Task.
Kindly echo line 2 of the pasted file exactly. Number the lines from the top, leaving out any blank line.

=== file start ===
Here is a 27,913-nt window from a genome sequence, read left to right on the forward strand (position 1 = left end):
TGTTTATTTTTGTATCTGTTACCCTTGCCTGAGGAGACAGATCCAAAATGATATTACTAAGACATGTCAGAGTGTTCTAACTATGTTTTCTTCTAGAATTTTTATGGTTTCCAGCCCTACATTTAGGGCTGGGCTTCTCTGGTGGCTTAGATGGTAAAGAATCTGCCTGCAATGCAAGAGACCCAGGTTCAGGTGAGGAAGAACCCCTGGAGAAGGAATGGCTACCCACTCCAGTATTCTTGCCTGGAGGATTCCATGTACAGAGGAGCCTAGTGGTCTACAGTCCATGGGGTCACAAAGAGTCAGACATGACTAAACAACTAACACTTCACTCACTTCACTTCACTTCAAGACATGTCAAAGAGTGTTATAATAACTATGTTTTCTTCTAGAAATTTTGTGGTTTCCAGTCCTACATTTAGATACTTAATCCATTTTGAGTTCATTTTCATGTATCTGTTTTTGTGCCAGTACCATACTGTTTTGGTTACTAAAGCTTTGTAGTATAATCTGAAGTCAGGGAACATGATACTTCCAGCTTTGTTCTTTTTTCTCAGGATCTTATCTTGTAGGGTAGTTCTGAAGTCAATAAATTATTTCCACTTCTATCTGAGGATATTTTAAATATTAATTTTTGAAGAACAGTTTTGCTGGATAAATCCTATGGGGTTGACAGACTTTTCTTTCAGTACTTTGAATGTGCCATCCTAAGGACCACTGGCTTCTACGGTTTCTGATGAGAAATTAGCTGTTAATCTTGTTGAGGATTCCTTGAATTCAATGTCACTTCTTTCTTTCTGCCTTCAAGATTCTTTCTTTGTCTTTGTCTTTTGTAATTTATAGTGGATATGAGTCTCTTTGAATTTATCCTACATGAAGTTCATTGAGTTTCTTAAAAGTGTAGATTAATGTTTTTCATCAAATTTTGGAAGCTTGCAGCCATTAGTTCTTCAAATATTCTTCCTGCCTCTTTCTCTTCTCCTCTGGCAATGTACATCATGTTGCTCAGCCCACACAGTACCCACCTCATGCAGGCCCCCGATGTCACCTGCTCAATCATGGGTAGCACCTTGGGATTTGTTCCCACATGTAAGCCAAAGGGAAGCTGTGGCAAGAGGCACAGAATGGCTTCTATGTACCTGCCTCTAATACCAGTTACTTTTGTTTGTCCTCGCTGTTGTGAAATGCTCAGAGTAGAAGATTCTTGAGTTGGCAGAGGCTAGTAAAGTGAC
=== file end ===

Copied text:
TGTTTATTTTTGTATCTGTTACCCTTGCCTGAGGAGACAGATCCAAAATGATATTACTAAGACATGTCAGAGTGTTCTAACTATGTTTTCTTCTAGAATTTTTATGGTTTCCAGCCCTACATTTAGGGCTGGGCTTCTCTGGTGGCTTAGATGGTAAAGAATCTGCCTGCAATGCAAGAGACCCAGGTTCAGGTGAGGAAGAACCCCTGGAGAAGGAATGGCTACCCACTCCAGTATTCTTGCCTGGAGGATTCCATGTACAGAGGAGCCTAGTGGTCTACAGTCCATGGGGTCACAAAGAGTCAGACATGACTAAACAACTAACACTTCACTCACTTCACTTCACTTCAAGACATGTCAAAGAGTGTTATAATAACTATGTTTTCTTCTAGAAATTTTGTGGTTTCCAGTCCTACATTTAGATACTTAATCCATTTTGAGTTCATTTTCATGTATCTGTTTTTGTGCCAGTACCATACTGTTTTGGTTACTAAAGCTTTGTAGTATAATCTGAAGTCAGGGAACATGATACTTCCAGCTTTGTTCTTTTTTCTCAGGATCTTATCTTGTAGGGTAGTTCTGAAGTCAATAAATTATTTCCACTTCTATCTGAGGATATTTTAAATATTAATTTTTGAAGAACAGTTTTGCTGGATAAATCCTATGGGGTTGACAGACTTTTCTTTCAGTACTTTGAATGTGCCATCCTAAGGACCACTGGCTTCTACGGTTTCTGATGAGAAATTAGCTGTTAATCTTGTTGAGGATTCCTTGAATTCAATGTCACTTCTTTCTTTCTGCCTTCAAGATTCTTTCTTTGTCTTTGTCTTTTGTAATTTATAGTGGATATGAGTCTCTTTGAATTTATCCTACATGAAGTTCATTGAGTTTCTTAAAAGTGTAGATTAATGTTTTTCATCAAATTTTGGAAGCTTGCAGCCATTAGTTCTTCAAATATTCTTCCTGCCTCTTTCTCTTCTCCTCTGGCAATGTACATCATGTTGCTCAGCCCACACAGTACCCACCTCATGCAGGCCCCCGATGTCACCTGCTCAATCATGGGTAGCACCTTGGGATTTGTTCCCACATGTAAGCCAAAGGGAAGCTGTGGCAAGAGGCACAGAATGGCTTCTATGTACCTGCCTCTAATACCAGTTACTTTTGTTTGTCCTCGCTGTTGTGAAATGCTCAGAGTAGAAGATTCTTGAGTTGGCAGAGGCTAGTAAAGTGAC